I was unaware and defensive, when my mommy firmly insisted that Oreos were bad for me, she made me upset. In my world, salad came from a bag till my mother handed me a basket and shears asking me to collect that dinner’s environment-friendlies from the yard. My neck actually tingled hot with panic.
“We can’t eat that! We grew it!”
“I know. It’s the best. Hurry. You have 10 minutes.”
She corrected. Tender mesclun was brilliant, tender and somewhat spiced. I had disliked raw veggies, but after that salad I slowly consumed my mother’s green juice and felt better whenever I did. It was the exact same juice she made Walter every day.
Due to the fact that after his oncologist stated she must “prepare for his death, soon,” she insisted that nutrient juice and macrobiotic foods would help Walter hold up against chemotherapy and radiation.
5 years later on, Walter was in remission, and I had purchased my own place. My skin shone, and I had fantastic energy and a deep knowingness that genuine food deals with a cellular level to avoid (reverse?) many ills.
Walter proved that juice was that vital due to the fact that raw, organic produce let me enjoy my family longer. We lost Walter at 73, however we had time for sharing and farewells. He passed away with his feet in my hands. I’ll never forget how that felt.
I co-founded TJS since I experienced how plants– in juice type– are transformative, but our requirements go beyond simply promoting juice as a holy grail of health. Our cold-press approach produces the most reliable, convenient method to receive remarkable amounts of nutrients.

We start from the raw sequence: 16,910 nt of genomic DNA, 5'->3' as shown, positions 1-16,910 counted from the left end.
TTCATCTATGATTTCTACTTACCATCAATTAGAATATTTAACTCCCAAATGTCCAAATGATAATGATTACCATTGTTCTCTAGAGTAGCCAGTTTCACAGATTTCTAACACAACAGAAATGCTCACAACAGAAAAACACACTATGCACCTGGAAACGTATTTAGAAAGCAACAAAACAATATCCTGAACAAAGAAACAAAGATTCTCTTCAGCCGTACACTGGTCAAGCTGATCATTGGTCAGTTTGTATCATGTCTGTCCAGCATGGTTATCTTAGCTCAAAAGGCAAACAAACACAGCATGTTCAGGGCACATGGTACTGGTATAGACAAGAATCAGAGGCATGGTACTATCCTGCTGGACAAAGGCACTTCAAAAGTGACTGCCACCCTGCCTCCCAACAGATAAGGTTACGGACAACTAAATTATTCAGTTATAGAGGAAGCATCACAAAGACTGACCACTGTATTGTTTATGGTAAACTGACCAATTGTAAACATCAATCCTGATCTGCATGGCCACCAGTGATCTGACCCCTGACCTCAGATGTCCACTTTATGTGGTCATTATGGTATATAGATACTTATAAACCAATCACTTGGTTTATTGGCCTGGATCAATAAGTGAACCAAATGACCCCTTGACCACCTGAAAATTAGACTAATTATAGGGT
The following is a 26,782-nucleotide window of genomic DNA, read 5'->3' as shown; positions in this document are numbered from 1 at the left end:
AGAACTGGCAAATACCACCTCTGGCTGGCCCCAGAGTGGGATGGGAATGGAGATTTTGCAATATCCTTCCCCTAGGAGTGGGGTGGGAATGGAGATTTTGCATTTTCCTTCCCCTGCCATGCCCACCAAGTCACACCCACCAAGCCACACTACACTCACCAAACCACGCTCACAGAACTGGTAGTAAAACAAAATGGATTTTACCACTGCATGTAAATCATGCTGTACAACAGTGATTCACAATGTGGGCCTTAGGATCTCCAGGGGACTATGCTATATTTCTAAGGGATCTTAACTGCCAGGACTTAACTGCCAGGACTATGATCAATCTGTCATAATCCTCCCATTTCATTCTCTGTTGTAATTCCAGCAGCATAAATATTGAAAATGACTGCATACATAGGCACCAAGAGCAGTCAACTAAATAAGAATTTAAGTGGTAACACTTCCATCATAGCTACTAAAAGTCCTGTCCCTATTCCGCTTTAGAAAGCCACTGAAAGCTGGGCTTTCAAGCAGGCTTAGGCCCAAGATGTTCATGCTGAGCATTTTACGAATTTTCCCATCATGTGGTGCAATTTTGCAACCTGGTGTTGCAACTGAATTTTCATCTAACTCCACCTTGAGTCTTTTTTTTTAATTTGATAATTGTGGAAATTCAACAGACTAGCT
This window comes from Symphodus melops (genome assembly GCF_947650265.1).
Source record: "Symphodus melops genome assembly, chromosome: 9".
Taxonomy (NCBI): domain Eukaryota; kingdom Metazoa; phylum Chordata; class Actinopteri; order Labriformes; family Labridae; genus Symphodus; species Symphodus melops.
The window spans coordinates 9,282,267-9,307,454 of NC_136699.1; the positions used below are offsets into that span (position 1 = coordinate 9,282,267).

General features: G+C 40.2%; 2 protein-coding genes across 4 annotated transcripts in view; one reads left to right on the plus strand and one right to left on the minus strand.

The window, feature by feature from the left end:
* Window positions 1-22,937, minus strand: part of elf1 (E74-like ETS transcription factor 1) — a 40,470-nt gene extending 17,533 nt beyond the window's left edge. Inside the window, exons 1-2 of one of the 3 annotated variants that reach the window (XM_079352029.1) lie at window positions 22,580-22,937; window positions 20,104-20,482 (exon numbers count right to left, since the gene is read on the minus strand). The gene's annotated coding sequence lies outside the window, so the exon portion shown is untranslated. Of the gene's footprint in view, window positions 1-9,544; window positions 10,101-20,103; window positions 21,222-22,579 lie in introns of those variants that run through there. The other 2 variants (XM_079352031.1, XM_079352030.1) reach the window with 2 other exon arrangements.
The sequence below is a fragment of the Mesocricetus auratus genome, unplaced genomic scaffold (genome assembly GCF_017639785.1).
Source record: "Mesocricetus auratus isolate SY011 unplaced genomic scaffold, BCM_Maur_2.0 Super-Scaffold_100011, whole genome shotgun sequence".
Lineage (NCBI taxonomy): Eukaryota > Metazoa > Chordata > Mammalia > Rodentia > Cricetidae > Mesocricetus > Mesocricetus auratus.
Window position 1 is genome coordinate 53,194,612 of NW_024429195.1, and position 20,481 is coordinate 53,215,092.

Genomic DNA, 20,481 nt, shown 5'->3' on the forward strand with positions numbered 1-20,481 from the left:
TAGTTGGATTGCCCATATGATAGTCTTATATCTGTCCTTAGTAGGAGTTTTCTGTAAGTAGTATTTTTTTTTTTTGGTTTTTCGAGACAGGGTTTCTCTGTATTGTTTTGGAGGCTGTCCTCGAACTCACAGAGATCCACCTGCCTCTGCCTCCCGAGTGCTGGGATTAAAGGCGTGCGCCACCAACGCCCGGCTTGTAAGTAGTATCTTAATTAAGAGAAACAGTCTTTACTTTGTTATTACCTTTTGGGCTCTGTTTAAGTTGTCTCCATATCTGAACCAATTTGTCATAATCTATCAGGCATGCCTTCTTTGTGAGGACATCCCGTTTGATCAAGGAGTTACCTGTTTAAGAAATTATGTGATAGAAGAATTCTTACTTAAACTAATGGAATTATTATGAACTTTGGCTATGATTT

TJS utilizes only 100 percent organic fruit and vegetables (which is HALF more nutritious than their conventional equivalents). We bottle in glass– juice tastes colder and cleaner that method– and TJS gives back a dollar for each clean bottle returned so we can deduct from our land fills, not contribute to them.
We have actually mastered making nutritious delicious and aim to show it one complimentary tasting at a time. Motivated? My story might be yours. Let’s start your health trip, together, one recovery bottle at a time.
Visit TJS at “The Hive” (4555 S. Fort Apache Road, Las Vegas), “The Rose” (2530 St. Rose Parkway, Henderson) and JuiceStandard.com. Follow on Instagram @thejuicestandard and at our Facebook page.
Be sure to have a look at our 10 Concerns with shoe designer Steve Madden right here for the MAGIC fashion convention while celebrating his 25th anniversary in shoe company, plus our weekly contributing chef Ben Vaughn.
On Wednesday, our visitor columnists are star chef Barry S. Dakake of the star-studded N9NE Steakhouse at the Palms and an incredible romance with two of the acrobats in “Absinthe” at Caesars Palace.
Robin Leach of “Lifestyles of the Rich & & Famous” popularity has been a journalist for more than 50 years and has actually spent the past 15 years giving readers the within scoop on Las Vegas, the world’s premier platinum play area.
Follow Robin Leach on Twitter at Twitter.com/ Robin_Leach.
Follow Las Vegas Sun Entertainment + Luxury Elder Editor Don Chareunsy on Twitter at Twitter.com/ VDLXEditorDon.